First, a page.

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Master Farmer Don Grubb

Grubb: ‘If you make one dollar, don’t spend two’

Published: Friday, Aug. 8, 2014 1:37 p.m. CDT • Updated: Friday, Aug. 8, 2014 1:40 p.m. CDT
Don Grubb

BUDA — If you ask Don Grubb of Buda to pinpoint his biggest farming accomplishment, he’ll quickly say, “surviving the ‘80s.”

“Those were some rough years there,” he said. “We had two droughts. We saw interest rates go from 8 percent to 18 percent. Land prices went from $4,000 an acre to less than $2,000. Those were just real challenging years.”

Despite the rough era, the Grubb farm and family pushed through and managed to enlarge their hog operation little-by-little. Ultimately, life on the Grubb farm turned out to be a great one.

Since the age of 10, Grubb knew he wanted to live the life of a farmer.

“I loved the farm and loved the animals, and by the age of 26, I was farming full-time for myself,” he said.

In 1988, Grubb was awarded the Prairie Farmer Master Farmer title.

“They say if you’re doing what you like to do, you’re not really working,” he said. “I guess I’m a lucky guy because I only really worked six years and six weeks of my whole life.”

During that short time, Grubb picked-up a night job working in a cheese factory to help support the family while trying to get the farm going.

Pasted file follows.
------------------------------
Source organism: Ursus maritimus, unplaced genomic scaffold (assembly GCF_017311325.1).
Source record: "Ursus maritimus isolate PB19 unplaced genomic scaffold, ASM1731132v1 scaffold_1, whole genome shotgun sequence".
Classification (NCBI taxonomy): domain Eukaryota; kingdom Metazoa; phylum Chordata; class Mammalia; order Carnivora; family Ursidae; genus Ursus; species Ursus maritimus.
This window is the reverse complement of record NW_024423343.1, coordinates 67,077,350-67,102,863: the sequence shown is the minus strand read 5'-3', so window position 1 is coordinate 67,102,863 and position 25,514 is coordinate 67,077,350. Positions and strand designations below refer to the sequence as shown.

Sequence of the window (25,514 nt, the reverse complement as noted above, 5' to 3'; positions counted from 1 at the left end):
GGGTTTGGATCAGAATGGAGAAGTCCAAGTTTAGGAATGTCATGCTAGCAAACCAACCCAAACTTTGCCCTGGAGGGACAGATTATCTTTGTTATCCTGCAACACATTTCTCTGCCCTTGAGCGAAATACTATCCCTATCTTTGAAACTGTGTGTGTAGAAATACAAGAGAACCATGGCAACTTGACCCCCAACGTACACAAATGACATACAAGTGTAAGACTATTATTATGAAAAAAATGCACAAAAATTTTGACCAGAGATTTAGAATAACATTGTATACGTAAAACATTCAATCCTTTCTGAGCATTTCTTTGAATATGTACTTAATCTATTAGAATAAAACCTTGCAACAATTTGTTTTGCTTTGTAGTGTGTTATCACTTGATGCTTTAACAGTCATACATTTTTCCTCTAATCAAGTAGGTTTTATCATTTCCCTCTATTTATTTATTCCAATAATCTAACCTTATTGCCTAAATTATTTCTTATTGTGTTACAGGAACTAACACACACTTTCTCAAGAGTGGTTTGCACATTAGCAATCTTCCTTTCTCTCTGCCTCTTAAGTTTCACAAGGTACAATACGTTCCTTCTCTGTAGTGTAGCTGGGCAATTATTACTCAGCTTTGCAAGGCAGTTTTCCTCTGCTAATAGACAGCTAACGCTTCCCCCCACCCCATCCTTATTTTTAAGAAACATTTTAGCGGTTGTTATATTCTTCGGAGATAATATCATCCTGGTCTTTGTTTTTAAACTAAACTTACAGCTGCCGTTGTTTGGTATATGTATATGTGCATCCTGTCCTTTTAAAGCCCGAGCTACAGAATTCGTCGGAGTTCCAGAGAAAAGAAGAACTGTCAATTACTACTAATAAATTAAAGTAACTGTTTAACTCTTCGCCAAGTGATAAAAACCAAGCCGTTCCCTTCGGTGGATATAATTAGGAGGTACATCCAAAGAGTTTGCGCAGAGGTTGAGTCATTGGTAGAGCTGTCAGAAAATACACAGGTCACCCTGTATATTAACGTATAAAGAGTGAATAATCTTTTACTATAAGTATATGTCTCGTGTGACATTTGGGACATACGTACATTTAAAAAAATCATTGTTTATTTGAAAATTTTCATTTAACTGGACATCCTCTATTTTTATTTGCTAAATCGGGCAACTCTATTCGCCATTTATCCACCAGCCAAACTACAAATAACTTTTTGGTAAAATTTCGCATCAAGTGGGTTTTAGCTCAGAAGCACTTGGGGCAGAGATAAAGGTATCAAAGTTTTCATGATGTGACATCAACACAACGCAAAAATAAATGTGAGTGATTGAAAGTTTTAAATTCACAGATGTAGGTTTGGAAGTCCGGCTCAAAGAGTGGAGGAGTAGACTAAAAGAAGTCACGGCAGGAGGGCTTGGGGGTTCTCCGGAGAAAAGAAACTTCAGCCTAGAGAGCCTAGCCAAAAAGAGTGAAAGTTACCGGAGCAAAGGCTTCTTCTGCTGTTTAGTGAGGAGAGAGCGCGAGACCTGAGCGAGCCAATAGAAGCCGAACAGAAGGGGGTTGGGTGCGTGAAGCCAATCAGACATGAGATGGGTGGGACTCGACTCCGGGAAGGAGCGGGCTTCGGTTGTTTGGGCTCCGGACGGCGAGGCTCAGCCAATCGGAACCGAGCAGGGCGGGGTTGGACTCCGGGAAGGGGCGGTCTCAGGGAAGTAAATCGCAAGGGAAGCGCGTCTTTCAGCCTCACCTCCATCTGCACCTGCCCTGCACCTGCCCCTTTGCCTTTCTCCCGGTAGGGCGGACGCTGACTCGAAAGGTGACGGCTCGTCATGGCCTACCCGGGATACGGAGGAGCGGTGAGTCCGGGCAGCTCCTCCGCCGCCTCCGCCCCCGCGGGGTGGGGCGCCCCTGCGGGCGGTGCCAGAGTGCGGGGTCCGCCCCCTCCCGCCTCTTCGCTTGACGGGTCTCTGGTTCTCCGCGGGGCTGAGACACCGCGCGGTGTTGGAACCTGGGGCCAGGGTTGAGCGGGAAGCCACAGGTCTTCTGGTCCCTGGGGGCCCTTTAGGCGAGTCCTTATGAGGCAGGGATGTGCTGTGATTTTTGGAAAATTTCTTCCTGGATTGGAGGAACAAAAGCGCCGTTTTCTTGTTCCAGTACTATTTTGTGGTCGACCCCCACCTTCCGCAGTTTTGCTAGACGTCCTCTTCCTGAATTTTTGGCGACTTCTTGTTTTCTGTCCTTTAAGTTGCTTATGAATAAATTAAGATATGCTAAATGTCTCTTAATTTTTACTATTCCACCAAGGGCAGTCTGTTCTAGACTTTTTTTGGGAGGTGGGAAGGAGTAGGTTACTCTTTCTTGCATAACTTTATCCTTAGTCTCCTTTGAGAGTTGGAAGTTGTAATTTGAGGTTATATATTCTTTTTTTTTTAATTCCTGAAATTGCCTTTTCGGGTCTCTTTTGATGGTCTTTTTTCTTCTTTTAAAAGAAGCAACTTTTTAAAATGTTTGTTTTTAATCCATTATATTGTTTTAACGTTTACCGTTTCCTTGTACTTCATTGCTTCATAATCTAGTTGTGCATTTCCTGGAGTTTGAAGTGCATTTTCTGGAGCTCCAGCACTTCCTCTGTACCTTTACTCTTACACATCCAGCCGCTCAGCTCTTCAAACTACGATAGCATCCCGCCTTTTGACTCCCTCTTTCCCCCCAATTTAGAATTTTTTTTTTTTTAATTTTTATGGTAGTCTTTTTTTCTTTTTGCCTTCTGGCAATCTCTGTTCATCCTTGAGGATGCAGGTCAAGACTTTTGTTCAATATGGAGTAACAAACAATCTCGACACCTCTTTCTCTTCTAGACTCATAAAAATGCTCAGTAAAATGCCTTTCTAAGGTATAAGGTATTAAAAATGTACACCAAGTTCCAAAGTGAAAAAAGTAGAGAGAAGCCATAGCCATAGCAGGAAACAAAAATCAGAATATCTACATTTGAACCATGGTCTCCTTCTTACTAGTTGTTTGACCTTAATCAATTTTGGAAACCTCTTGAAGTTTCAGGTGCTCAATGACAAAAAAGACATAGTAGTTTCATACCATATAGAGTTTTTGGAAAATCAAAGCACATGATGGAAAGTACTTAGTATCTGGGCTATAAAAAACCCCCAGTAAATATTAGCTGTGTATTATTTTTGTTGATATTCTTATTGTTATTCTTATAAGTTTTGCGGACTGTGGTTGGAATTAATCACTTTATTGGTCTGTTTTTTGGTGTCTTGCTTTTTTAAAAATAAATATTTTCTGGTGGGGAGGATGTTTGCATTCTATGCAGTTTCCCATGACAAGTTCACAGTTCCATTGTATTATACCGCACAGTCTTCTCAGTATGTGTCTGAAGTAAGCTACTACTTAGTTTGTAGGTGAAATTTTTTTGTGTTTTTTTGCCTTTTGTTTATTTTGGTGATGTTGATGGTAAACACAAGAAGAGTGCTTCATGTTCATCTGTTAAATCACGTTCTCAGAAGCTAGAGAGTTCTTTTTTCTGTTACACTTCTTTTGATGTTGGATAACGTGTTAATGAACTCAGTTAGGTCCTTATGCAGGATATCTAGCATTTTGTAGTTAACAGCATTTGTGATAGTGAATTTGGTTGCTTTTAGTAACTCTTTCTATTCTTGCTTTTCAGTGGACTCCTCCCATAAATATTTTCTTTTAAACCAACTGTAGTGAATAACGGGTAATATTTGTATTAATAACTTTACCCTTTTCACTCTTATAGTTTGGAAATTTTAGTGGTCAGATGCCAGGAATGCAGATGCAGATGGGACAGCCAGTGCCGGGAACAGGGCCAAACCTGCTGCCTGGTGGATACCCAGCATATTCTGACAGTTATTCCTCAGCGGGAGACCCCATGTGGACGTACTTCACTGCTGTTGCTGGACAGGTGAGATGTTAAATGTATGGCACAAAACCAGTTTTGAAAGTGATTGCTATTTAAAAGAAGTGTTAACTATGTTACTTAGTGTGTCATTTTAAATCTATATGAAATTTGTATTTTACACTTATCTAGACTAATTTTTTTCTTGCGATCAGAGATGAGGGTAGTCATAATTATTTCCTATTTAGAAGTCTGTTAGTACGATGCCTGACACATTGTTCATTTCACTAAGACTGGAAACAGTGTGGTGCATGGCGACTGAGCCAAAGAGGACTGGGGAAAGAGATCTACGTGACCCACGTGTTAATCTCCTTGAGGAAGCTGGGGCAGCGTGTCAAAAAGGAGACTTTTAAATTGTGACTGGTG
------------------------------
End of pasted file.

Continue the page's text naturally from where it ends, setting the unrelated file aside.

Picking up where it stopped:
“That was work because I didn’t like it. Other than that, I’ve never worked a day in my life because I loved what I was doing.”

One of the biggest concerns Grubb holds today is the fact that more and more generations of people are clueless on how their food is grown or where it comes from. To him, if there was ever a national crisis, many people would be in trouble.

“In (farmers’) efforts to be good to people and help them in this country, we’ve made them helpless, and it’s just knowledge I got from my parents and grandparents that I think is very important for young people to learn,” he explained. “If hard times fell on us, people wouldn’t know how to take care of themselves.”

An ongoing trend Grubb is noticing more today, that could potential save these generations, is lifestyle or hobby farming.

More people today are wanting to raise chickens and grow gardens in their backyards, which Grubb fully supports.

“You can raise chickens and buy eggs, but the important part of it is teaching future generations how to raise, prepare and store food. I think that’s something every generation of people need to know,” he said.

If Grubb had the chance to relive his farming career, there’s not a single doubt he would.

“The only thing I would do different is that I would enjoy life more by having better quality machinery. I farmed with some machinery that wasn’t that reliable, but it’s what I had and what I thought at the time I needed to do to survive,” he said.

One last bit of advice Grubb has for young farmers out there: “If you make one dollar, don’t spend two, spend 50 cents, and you can get along just fine.”

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